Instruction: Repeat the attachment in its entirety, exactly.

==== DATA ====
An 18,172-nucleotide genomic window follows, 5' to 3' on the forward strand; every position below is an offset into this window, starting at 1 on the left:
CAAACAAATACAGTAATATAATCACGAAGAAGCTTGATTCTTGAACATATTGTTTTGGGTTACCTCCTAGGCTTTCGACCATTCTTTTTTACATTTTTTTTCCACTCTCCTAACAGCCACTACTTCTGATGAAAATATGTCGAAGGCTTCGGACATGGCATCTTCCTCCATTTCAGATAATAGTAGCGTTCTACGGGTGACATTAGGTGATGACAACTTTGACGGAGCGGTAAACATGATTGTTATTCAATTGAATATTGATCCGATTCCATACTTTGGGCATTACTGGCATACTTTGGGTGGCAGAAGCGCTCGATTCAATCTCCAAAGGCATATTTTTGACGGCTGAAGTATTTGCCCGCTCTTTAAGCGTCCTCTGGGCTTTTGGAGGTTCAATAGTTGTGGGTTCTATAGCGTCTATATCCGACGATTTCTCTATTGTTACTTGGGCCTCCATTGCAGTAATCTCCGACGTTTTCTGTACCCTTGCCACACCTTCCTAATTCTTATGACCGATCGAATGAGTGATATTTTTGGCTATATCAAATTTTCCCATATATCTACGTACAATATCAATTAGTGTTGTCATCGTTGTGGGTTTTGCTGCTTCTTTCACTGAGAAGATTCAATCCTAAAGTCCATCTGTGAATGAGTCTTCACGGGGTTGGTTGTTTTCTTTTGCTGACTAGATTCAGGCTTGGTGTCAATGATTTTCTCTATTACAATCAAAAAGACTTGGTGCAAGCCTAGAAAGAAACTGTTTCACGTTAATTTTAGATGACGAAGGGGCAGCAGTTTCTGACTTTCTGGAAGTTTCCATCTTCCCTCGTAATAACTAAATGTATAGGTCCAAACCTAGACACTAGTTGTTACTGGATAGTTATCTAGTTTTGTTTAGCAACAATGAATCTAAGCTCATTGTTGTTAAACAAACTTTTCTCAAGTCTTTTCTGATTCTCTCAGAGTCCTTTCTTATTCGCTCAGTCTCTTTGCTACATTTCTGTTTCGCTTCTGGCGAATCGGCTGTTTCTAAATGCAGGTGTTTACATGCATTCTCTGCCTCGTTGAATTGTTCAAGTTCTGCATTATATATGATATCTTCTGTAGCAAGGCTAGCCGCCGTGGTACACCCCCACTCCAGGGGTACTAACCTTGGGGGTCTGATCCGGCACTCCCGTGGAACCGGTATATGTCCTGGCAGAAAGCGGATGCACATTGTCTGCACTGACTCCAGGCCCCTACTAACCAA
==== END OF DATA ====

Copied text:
An 18,172-nucleotide genomic window follows, 5' to 3' on the forward strand; every position below is an offset into this window, starting at 1 on the left:
CAAACAAATACAGTAATATAATCACGAAGAAGCTTGATTCTTGAACATATTGTTTTGGGTTACCTCCTAGGCTTTCGACCATTCTTTTTTACATTTTTTTTCCACTCTCCTAACAGCCACTACTTCTGATGAAAATATGTCGAAGGCTTCGGACATGGCATCTTCCTCCATTTCAGATAATAGTAGCGTTCTACGGGTGACATTAGGTGATGACAACTTTGACGGAGCGGTAAACATGATTGTTATTCAATTGAATATTGATCCGATTCCATACTTTGGGCATTACTGGCATACTTTGGGTGGCAGAAGCGCTCGATTCAATCTCCAAAGGCATATTTTTGACGGCTGAAGTATTTGCCCGCTCTTTAAGCGTCCTCTGGGCTTTTGGAGGTTCAATAGTTGTGGGTTCTATAGCGTCTATATCCGACGATTTCTCTATTGTTACTTGGGCCTCCATTGCAGTAATCTCCGACGTTTTCTGTACCCTTGCCACACCTTCCTAATTCTTATGACCGATCGAATGAGTGATATTTTTGGCTATATCAAATTTTCCCATATATCTACGTACAATATCAATTAGTGTTGTCATCGTTGTGGGTTTTGCTGCTTCTTTCACTGAGAAGATTCAATCCTAAAGTCCATCTGTGAATGAGTCTTCACGGGGTTGGTTGTTTTCTTTTGCTGACTAGATTCAGGCTTGGTGTCAATGATTTTCTCTATTACAATCAAAAAGACTTGGTGCAAGCCTAGAAAGAAACTGTTTCACGTTAATTTTAGATGACGAAGGGGCAGCAGTTTCTGACTTTCTGGAAGTTTCCATCTTCCCTCGTAATAACTAAATGTATAGGTCCAAACCTAGACACTAGTTGTTACTGGATAGTTATCTAGTTTTGTTTAGCAACAATGAATCTAAGCTCATTGTTGTTAAACAAACTTTTCTCAAGTCTTTTCTGATTCTCTCAGAGTCCTTTCTTATTCGCTCAGTCTCTTTGCTACATTTCTGTTTCGCTTCTGGCGAATCGGCTGTTTCTAAATGCAGGTGTTTACATGCATTCTCTGCCTCGTTGAATTGTTCAAGTTCTGCATTATATATGATATCTTCTGTAGCAAGGCTAGCCGCCGTGGTACACCCCCACTCCAGGGGTACTAACCTTGGGGGTCTGATCCGGCACTCCCGTGGAACCGGTATATGTCCTGGCAGAAAGCGGATGCACATTGTCTGCACTGACTCCAGGCCCCTACTAACCAA